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    I was unable to find www.airlesstires.com
    perhaps our unidentified guest meant www.airfreetires.com or amerityre.com, or www.greentryre.com or www.kiktire.com

    once again I am unable to guess what someone else probably means.



    This is still a free country so far this week. Whether you buy airfree tires or not is none of my business. I offer this info only to make you aware that, in my opini0on, airfree tires area good investment. This in the same way that you might report that you rode the latest Crotch Comfort Bicycle Saddle and found that it not only prevented NNS (numb nuts syndrome) but was a deliciously near-orgasmic experience, though you do not care if I buy one or not.

    We use airfree aka airless tires since 2001, have them on five of our bikes and we are pleased with them. see my post http://www.cyclingforums.com/showthread.php?t=207642

    If after reading my several posts you have questions, please fire when ready.
    Be aware that I am unable to intuit the probable meaning of a non-specific question such as, "Are they better"? I would be pleased to give my subjective opinion in answer speciific questions such as.......
    1. Do airfree tires have less rolling resistance than pneumatics?
    2. Are airless tires more economical?
    3. Do you feel safer riding on airless tires?
    4. Have airless tires ever damaged your rims?
    5. Is it true that riding on airless tires is like riding over broken bricks?
    6. Have airless tires come off the rim at speed? and if so, how many bones did you break each time?


    PS A bike shop owner rode my bike equipped with aifree 26x1.9 Unidirectional High Resilient +30% tires. He said he likes the ride. He also said that he would never offer them for sale. A significant portion of his income is from selling tires and tubes and fixing flats.

    If someone badmouths airfree tires to you, pls ask which particular airfree tire they bought, why they did not like it, and if they returned it for full refund. I will be interested to hear the answers.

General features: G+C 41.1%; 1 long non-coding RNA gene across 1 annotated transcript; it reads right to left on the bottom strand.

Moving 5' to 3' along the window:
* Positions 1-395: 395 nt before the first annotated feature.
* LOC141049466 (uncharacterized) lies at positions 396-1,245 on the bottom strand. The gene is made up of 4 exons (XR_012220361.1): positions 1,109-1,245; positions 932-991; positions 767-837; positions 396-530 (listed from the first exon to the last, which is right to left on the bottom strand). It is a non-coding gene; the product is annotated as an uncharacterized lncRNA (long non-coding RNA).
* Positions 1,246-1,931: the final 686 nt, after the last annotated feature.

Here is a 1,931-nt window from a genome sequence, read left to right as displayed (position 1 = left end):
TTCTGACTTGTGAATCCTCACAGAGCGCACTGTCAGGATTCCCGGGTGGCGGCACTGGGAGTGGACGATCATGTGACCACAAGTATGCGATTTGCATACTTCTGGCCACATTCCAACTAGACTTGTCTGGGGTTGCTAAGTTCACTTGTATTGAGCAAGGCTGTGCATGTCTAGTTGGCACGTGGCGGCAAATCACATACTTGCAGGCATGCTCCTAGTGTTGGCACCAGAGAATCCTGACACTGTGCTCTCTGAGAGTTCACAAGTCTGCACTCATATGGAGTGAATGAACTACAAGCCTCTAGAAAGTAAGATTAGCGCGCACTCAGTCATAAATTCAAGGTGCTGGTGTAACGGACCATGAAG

9. domaindomain

    domaindomain New Member

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    Tried some air less tyres about 8 years ago - they were bad, really bad - high rolling resistance, no shock absorption, poor wear and terrible feel.

    Tried some about a month ago and they were much much better! Not up to the levels that you would expect in high end clinchers, but on a par with low end things definitely.

    The technology is coming on and will continue to do so.

    For personal preference I don't ride them but I can the attraction for some people

    Cheers
     
  10. cmoore992002

    cmoore992002 New Member

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    I had some problems with flats last year. I had three or four in a two week period. I switched to a kevlar lined training tire. No more flats. Keep your airless tires.
     
  11. vlad

    vlad New Member

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    re Teton AT HP 26x2.0 airfree polyurethane foam tire
    http://www.airfreetires.com/Bicycle/Legacy/26x20HP.html

    The tires fit the rims of Giant Sedona. A 230 lbs (105 kg) rider felt the tire had too much rolling resistance. A 140 lb (64 kg) rider said that he loves the ride.